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Literature: Curtain
Curtain: Poirot's Last Case is a 1975 novel by Agatha Christie, and the final story to feature the detective Hercule Poirot. It was published in the United Kingdom by the Collins Crime Club. The novel was written by Christie in the 1940s and locked away, as she was unsure of her own survival and wanted a proper conclusion for Poirot. She authorised its release shortly before her death.

The novel returns to the same location as The Mysterious Affair at Styles, Poirot's first story. The elderly and crippled Poirot tells his old friend Arthur Hastings that one of the guests at the house is a serial killer, whom he calls "X", and he must act quickly to thwart the killer of their prey before it is too late...

Curtain contains examples of the following tropes:

  • Acquired Poison Immunity: Hercule Poirot drugs the murderer using his own sleeping pills, which he has been taking for many years. He uses the same gambit as Westley does in The Princess Bride, poisoning both cups while implying that only one cup is poisoned.
  • Aww, Look! They Really Do Love Each Other: The Luttrells.
  • Back for the Finale: Hastings.
  • Beneath Suspicion
  • Calling the Old Man Out: Judith calls Hastings out on interfering in her life.
  • The Chessmaster
  • Detective Mole: Poirot, sort of. He committed murder for the best of reasons though.
  • Epilogue Letter
  • Evil Genius: Norton has perfected the technique for which Iago was famous.
  • Evil Plan
  • Exact Eavesdropping
  • False Friend / Poisonous Friend: Norton, to several characters.
  • Flaw Exploitation
  • Genteel Interbellum Setting: Averted, as Curtain actually does provide a timeframe for her stories (or at least the ones about Poirot, though this would probably drag a lot of others into the mix as well by proxy due to overlapping characters), placing them in the period of the early 1920s through the early 1940s. This may not always be consistent with the details of all of her stories but at least it's established.
  • He Who Fights Monsters: Defied by Poirot, who knew he possessed both the ability and the ego to become the very kind of serial killer he was always working to put behind bars. He orchestrates his own death, after having committed murder.
  • The Hero Dies
  • Hoist by His Own Petard: Mrs Franklin, thanks to Hastings' unwitting intervention.
  • Horrible Judge of Character: Hastings, and many others.
  • Karma Houdini: Averted by Poirot pumping lead into Norton's skull
  • It's Personal: Hastings does not take Judith's flirtation with Allerton well. Norton exploits this to induce him to poison him.
  • The Last Dance: Poirot, dying of natural causes and dealing with a murderer he could not bring to justice through proof, kills the man himself and then accelerates his own death through medications.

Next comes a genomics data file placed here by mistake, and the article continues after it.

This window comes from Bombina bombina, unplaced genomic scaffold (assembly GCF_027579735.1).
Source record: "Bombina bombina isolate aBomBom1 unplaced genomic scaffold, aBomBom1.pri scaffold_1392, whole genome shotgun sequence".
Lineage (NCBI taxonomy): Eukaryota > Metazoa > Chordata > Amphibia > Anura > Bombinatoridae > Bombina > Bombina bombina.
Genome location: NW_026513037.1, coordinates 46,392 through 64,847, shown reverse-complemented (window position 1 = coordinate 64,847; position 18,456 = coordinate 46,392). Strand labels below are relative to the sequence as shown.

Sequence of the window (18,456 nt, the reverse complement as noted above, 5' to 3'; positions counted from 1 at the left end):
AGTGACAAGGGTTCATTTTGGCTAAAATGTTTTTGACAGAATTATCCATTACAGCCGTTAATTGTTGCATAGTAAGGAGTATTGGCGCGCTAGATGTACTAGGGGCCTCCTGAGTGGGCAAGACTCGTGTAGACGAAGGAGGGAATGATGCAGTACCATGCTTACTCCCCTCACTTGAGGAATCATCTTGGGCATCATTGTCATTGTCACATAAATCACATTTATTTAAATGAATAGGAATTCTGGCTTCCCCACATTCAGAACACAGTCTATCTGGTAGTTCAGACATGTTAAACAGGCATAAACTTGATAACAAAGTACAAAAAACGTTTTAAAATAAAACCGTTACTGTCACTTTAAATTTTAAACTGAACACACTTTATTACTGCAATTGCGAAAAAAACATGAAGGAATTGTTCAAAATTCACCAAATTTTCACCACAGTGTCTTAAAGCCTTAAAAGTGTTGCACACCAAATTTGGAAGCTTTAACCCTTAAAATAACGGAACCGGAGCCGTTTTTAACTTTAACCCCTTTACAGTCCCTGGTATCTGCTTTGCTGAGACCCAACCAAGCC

• Leaning on the Fourth Wall
    Hastings: I was tired of this silly joking about my 'speaking countenance'. I could keep a secret as well as anyone. Poirot had always persisted in the humiliating belief that I am a transparent character and that anyone can read what is passing in my mind.
  • Manipulative Bastard: Norton is a doozy of an example.
  • The Matchmaker: Poirot, again, at the end of the novel.
  • Miscarriage of Justice: This occurred repeatedly before the beginning of the story, thanks to X's repeated murders by proxy. Poirot manages to avert two further instances of this, firstly by drugging Hastings to stop him committing murder, and secondly by making sure that Mrs Franklin's death is reported as suicide. The latter instance is a case of choosing the lesser over the greater miscarriage of justice.
  • Murder by Mistake: Hastings turns around a bookcase, inadvertently swapping Mrs Franklin's coffee cup with a poisoned cup she had prepared for her husband.
  • Murder-Suicide: Committed by Poirot.
  • Necessarily Evil: Poirot sees himself as this.
  • Obfuscating Disability: Poirot pretends to be wheelchair-bound, but is in fact still able to walk.
  • Papa Wolf: Hastings. Goaded by Norton, he even plots murder in order to save his daughter.
  • The Perfect Crime: Even Poirot calls the murderer the perfect murderer, as he could never be tried, couldn't even be connected to the crimes, and gets away with over six murders. In fact, the only way to stop him was to kill him.
  • Pretty Little Headshots: Norton. The headshot turns out to be the clue to the identity of Norton's killer: Poirot himself whose legendary fastidiousness caused him to make an unnecessarily symmetrical headshot.
    • Rule of Symbolism: The result looks like the traditional interpretation of the brand of Cain.
  • Reverse Psychology
  • Sadistic Choice: Norton's unprosecutable MO and lack of remorse pose one for Poirot.
  • Sissy Villain: Poirot speculates that it was Norton's resentment at his own "sissiness" and people's reactions to it that drove him to villainy.
  • Sympathetic Murderer: Poirot himself kills Stephen Norton, in order to prevent him from continuing his string of murders-by-proxy. A string which nearly turned Hastings into one of Norton's dupes. After killing Norton, Poirot lets himself die by not taking his medication.
  • Thanatos Gambit: Poirot neatly arranges his own death by putting his medicine out of reach, in order to atone for the murder he committed, leaving behind clues and a letter to Hastings.
  • Treacherous Advisor
  • Unwitting Pawn: Colonel Luttrell, Hastings, and Barbara Franklin.
  • Vigilante Man: Poirot becomes one in this story, as he has no alternative.
  • Villain with Good Publicity
  • The Watson: Hastings, for the first time in a Poirot novel since 1937's Dumb Witness.
  • Where It All Began: Set at Styles, the location of the first Poirot story.
  • Who's Laughing Now?: Norton's backstory implies this.
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